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Her Majesty The Queen tours laboratory aiming to stop type 1 diabetes in its tracks

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Kate Lawton 29 June 2023

Her Majesty the Queen talking to women researchers at a research laboratory

We have today welcomed our President, Her Majesty The Queen, to University College London (UCL) Institute of Immunity and Transplantation. It is here that Professor Lucy Walker, is working on research that aims to stop the immune attack responsible for type 1 diabetes and other autoimmune conditions.

Professor Walker’s research is funded by the Connect Immune Research Partnership, which was established by JDRF and other autoimmune charities (Versus Arthritis, MS Society and the British Society of Immunology) in 2018. This ground-breaking partnership brings together researchers with expertise in different autoimmune conditions to accelerate research and develop more sophisticated treatments and cures for the millions of people living with autoimmune conditions.

Her Majesty was welcomed to the Institute, which is based within the Pears Building at the Royal Free campus, by Dr Michael Spence, UCL President & Provost and Professor David Lomas, UCL Vice Provost (Health) before being warmly greeted by our Chief Executive Karen Addington and Professor Lucy Walker.

Professor Walker conducted a tour of her state-of-the art laboratories where Her Majesty learnt how immune cells from people with type 1 diabetes are studied in great depth. She went on to meet other members of Lucy’s team.

Her Majesty then joined a reception where she met our supporters including The Rt. Hon Theresa May MP, Derrick Evans MBE (Mr Motivator), Sheku Kanneh-Mason MBE, and Nina Wadia OBE who spoke about their first-hand experience of living with type 1 diabetes and their hopes for the future of research.

Karen Addington said: “We are delighted to welcome The Queen to Professor Lucy Walker’s lab and showcase the innovative work being carried out thanks to our Connect Immune Research Partnership. We are incredibly grateful for Her Majesty The Queen’s support since June 2012 as our President and for helping us raise awareness about the importance of research in advancing our understanding of type 1 diabetes, bringing us closer to a cure.”

Lucy Walker says: “It’s a huge honour to welcome Her Majesty to the UCL Institute of Immunity and Transplantation and showcase the research we do here in pursuit of a cure for type 1 diabetes. This visit highlights the critical importance of research in making discoveries that can lead to new treatments. It’s an incredibly exciting time in immunology where we are seeing real progress towards our goal of turning off unwanted immune responses. The support of funders such as JDRF is essential for these discoveries to be translated to life-changing therapies and I’m delighted that The Queen has honoured us with this visit.”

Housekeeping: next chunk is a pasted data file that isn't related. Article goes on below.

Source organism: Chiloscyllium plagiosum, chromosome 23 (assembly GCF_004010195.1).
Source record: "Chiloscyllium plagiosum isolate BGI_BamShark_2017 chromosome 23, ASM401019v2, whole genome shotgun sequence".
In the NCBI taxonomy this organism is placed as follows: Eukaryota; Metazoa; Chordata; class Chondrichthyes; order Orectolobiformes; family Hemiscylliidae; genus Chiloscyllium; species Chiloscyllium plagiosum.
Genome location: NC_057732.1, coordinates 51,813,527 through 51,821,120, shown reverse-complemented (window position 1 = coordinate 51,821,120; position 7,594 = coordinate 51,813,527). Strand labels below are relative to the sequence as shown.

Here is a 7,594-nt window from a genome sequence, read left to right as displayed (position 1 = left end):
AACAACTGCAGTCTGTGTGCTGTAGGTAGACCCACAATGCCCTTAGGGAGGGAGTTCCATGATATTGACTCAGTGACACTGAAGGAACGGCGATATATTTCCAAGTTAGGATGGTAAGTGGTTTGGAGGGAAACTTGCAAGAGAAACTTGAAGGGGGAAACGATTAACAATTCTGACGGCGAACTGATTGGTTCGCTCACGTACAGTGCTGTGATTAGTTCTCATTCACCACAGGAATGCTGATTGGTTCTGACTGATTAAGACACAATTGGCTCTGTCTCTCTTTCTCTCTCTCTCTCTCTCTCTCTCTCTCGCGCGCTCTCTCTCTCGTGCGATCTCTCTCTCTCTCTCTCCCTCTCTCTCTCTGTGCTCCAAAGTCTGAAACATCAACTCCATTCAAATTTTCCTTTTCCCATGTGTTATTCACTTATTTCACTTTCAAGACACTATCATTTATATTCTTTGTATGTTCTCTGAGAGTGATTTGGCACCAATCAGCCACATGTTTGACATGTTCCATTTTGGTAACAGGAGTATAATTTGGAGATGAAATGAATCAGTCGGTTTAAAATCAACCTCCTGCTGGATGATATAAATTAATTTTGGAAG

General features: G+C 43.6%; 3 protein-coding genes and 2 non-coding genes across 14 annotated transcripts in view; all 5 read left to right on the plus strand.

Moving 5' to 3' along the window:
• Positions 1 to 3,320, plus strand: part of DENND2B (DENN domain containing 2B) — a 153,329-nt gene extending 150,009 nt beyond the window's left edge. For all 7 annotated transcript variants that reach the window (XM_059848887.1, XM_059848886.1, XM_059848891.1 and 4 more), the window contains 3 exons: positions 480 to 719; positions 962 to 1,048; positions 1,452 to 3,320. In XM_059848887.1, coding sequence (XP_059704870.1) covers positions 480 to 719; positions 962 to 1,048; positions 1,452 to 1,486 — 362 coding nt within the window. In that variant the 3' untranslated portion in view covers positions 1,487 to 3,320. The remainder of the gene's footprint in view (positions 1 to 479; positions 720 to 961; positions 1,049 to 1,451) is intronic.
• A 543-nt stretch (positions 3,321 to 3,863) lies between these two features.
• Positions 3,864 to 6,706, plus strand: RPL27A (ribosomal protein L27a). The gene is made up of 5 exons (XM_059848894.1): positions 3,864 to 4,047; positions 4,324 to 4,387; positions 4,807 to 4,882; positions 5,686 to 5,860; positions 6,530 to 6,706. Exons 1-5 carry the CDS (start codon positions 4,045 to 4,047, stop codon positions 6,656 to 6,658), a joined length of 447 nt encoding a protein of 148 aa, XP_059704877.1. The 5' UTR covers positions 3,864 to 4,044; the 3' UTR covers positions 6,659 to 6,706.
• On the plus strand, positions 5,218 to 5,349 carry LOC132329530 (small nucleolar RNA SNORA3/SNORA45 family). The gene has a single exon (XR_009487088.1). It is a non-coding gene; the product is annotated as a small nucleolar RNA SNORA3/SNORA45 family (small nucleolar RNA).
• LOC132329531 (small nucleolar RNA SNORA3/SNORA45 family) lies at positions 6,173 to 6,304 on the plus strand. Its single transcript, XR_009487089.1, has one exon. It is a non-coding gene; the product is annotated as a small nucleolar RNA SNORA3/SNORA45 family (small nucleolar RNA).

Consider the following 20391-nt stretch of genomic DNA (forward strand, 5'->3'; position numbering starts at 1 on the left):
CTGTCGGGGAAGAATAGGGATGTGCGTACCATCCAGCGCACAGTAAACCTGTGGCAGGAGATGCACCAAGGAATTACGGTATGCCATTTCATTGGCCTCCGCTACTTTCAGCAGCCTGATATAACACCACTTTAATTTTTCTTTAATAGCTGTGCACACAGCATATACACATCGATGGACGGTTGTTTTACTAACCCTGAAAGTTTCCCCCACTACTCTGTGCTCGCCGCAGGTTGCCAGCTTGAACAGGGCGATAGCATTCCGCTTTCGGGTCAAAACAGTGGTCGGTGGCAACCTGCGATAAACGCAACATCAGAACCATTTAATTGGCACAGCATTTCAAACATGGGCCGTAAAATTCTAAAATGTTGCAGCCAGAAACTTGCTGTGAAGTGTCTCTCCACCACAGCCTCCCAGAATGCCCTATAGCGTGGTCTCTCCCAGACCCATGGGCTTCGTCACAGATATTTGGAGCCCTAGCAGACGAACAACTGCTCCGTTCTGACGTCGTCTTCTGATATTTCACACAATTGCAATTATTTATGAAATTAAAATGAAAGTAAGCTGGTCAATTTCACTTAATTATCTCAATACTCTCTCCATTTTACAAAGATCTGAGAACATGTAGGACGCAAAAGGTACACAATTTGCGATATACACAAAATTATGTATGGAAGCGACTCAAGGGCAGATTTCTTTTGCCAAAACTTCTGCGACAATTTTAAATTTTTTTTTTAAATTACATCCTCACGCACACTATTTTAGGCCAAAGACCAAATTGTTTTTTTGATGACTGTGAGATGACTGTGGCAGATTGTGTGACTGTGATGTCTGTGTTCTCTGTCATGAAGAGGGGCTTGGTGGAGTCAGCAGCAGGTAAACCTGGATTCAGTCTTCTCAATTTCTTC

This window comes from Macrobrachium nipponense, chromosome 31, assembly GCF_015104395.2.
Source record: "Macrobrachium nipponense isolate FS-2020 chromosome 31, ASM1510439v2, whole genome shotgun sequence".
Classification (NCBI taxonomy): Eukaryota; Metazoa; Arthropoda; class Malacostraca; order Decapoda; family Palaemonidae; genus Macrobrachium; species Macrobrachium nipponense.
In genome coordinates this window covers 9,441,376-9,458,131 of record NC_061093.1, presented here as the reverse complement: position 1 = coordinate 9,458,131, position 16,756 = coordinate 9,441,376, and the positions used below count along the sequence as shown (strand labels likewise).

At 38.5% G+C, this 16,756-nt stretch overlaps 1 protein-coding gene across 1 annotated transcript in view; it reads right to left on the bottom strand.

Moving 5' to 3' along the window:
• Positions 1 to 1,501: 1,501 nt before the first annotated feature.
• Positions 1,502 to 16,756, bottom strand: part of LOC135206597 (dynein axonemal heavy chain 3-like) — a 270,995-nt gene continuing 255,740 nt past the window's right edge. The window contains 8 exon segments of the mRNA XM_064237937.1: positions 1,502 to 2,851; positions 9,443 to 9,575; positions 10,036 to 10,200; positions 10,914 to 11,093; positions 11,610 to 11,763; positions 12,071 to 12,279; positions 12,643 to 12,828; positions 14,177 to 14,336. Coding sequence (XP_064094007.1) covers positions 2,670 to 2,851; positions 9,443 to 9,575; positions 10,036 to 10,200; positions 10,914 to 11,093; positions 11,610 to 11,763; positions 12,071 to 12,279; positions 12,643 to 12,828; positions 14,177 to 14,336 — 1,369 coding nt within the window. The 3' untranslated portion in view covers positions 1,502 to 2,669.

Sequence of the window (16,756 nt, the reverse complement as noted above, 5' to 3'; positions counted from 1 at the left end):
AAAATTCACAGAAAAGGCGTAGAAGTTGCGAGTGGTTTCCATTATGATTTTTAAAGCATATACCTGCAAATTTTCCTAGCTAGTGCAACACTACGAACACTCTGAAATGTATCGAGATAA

Laboratory tour

Professor Walker conducted a tour of her state-of-the art laboratories where Her Majesty learnt how immune cells from people with type 1 diabetes are studied in great depth. She went on to meet other members of Lucy’s team.

Her Majesty then joined a reception where she met our supporters including The Rt. Hon Theresa May MP, Derrick Evans MBE (Mr Motivator), Sheku Kanneh-Mason MBE, and Nina Wadia OBE who spoke about their first-hand experience of living with type 1 diabetes and their hopes for the future of research.

Importance of research

Karen Addington said: “We are delighted to welcome The Queen to Professor Lucy Walker’s lab and showcase the innovative work being carried out thanks to our Connect Immune Research Partnership. We are incredibly grateful for Her Majesty The Queen’s support since June 2012 as our President and for helping us raise awareness about the importance of research in advancing our understanding of type 1 diabetes, bringing us closer to a cure.”

Huge honour

Lucy Walker says: “It’s a huge honour to welcome Her Majesty to the UCL Institute of Immunity and Transplantation and showcase the research we do here in pursuit of a cure for type 1 diabetes. This visit highlights the critical importance of research in making discoveries that can lead to new treatments. It’s an incredibly exciting time in immunology where we are seeing real progress towards our goal of turning off unwanted immune responses. The support of funders such as JDRF is essential for these discoveries to be translated to life-changing therapies and I’m delighted that The Queen has honoured us with this visit.”

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